@whale-av I saw readsf~ and I also noticed that it can take parameters representing ranges of the input sound file... but I don't see any suggestions that readsf~ occurs asynchronously to the main thread -- it seems to hang the rest of pd while the file system wakes up and delivers some more audio data into pd. I think it might make more sense to tell readsf~ or some other equivalent to asynchronously fill an array range with some data from an audio file, and then send a bang or something once that particular read is complete. Do I misunderstand the nature of readsf~? I can dig around in the source code, but I bet I'm not the first person to consider this problem.
There are some things I would have expected to have been implemented in vanilla pd by now, but I don't see them in any of the archives. Perhaps you could advise.
- An audio file player which does not keep an entire sound file in memory, but rather streams in blocks from the file system as needed and discards them once played.
- A timeline editor for sample sequencing, ideally based on such an audio player.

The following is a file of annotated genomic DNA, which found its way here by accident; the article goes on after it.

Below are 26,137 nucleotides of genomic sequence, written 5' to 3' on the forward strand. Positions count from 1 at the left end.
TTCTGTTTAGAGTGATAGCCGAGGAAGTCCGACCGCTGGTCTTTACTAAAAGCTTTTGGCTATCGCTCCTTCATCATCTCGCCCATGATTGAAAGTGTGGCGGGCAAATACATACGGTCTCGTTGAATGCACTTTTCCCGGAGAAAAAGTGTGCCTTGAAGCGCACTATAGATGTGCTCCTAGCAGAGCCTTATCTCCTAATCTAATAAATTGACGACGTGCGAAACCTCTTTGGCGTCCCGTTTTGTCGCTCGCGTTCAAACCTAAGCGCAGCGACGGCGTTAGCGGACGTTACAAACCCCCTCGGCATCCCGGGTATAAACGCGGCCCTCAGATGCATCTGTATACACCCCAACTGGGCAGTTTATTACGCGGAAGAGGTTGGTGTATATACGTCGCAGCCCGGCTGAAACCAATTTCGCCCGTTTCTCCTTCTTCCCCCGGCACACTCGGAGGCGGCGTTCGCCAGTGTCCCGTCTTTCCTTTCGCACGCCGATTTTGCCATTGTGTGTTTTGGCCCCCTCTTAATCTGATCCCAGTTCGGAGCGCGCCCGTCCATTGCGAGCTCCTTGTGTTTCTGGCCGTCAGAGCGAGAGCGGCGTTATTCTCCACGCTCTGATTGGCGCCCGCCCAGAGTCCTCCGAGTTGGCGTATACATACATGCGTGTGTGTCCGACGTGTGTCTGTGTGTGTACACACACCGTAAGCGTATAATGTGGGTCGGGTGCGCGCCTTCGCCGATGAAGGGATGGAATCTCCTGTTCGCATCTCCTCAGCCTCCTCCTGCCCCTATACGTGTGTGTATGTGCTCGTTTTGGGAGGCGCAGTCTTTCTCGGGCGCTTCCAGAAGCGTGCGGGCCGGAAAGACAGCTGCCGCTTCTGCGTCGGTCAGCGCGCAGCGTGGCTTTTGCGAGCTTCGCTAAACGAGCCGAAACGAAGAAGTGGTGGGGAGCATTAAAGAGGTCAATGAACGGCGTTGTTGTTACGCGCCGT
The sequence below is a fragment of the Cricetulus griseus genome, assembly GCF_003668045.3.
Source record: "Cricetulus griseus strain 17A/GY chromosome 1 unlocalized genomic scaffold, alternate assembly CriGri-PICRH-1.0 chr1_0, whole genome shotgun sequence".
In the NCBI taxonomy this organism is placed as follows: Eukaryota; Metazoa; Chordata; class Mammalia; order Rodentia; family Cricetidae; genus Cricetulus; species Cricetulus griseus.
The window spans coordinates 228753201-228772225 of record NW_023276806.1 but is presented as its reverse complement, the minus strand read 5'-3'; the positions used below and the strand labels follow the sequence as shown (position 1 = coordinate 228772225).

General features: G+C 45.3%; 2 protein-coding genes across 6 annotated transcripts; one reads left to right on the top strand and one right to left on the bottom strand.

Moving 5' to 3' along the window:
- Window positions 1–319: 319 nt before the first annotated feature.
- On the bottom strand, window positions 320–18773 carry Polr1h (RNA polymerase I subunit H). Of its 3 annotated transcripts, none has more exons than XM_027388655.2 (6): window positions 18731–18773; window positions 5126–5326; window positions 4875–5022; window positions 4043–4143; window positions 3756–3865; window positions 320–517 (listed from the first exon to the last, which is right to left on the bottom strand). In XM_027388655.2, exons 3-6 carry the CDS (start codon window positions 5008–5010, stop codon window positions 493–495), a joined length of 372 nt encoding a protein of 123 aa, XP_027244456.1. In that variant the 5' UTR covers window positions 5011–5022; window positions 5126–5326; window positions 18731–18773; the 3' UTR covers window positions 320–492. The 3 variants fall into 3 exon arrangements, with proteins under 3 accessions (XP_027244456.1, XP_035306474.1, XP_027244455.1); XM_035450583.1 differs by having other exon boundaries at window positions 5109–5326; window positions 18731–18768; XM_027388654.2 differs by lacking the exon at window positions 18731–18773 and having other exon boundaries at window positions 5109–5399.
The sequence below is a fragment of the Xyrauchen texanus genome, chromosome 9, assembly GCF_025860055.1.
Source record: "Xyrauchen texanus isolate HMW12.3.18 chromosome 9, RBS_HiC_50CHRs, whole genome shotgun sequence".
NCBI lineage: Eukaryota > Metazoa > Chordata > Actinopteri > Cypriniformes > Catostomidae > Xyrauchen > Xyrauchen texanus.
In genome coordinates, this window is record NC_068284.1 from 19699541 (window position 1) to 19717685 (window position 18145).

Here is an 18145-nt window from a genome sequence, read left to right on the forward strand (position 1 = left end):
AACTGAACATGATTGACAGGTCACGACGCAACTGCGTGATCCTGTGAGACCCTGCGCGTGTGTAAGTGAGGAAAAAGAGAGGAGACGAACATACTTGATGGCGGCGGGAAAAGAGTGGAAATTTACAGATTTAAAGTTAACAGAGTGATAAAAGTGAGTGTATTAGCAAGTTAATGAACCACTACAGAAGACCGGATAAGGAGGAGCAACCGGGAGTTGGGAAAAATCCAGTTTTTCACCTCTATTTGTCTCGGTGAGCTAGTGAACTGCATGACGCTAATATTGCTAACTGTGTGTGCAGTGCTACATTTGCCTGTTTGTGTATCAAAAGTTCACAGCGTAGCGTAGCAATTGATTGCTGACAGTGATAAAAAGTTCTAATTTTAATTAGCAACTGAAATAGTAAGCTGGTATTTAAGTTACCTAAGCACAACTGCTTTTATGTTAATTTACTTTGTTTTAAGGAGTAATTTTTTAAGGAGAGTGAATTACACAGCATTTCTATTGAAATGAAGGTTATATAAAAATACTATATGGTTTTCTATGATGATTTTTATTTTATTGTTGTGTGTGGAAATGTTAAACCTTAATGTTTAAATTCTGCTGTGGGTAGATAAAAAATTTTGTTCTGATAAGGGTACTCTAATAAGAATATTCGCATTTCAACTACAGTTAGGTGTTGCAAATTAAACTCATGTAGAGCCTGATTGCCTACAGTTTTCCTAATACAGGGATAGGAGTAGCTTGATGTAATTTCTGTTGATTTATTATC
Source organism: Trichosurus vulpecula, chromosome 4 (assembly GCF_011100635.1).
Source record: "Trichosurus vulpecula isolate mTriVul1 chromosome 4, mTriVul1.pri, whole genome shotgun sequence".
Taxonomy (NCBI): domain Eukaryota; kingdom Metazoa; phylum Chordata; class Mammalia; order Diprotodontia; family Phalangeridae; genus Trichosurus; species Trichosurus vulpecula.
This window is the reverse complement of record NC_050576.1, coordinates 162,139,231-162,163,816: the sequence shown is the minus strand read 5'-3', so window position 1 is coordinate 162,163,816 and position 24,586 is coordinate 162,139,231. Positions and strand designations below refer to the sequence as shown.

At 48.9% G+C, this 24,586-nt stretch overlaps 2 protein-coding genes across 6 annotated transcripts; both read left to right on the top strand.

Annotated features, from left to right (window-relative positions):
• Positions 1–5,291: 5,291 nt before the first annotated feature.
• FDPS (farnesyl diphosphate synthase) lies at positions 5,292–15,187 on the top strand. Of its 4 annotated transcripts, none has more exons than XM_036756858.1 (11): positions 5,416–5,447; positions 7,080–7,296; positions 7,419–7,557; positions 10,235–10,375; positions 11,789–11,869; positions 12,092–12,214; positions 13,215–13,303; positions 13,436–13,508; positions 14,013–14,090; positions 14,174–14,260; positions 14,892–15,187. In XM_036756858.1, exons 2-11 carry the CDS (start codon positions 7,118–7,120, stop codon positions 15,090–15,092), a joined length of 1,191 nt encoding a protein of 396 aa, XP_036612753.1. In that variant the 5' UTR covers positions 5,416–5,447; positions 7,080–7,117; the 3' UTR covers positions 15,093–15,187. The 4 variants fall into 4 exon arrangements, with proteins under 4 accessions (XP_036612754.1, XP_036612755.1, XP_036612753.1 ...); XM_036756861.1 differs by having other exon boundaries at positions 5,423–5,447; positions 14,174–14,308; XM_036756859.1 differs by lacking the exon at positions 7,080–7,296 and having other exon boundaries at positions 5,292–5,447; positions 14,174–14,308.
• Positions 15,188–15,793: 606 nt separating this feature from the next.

- A method for keeping multiple parallel mono audio tracks in sync.
Most of the attempts at these things seem to depend for some reason on old extensions that are no longer supported. Advice appreciated, thank you.
Nanotonality is a bit like saying "if we increment a counter from zero to one, and increase it by epsilon each time, then we will have to increment it 1/epsilon times, and that's a really big number, woo." I suggest that if you really care about generating a signal that will beat every 1 trillion years, then go get yourself a bignum library and write your own dsp code instead of fussing over 32 vs. 64 bits. There are psychoacoustic limits on the ability of humans to perform pitch discrimination, and these limits have been well studied. Here's a typical study: http://journals.plos.org/ploscompbiol/article?id=10.1371/journal.pcbi.1003336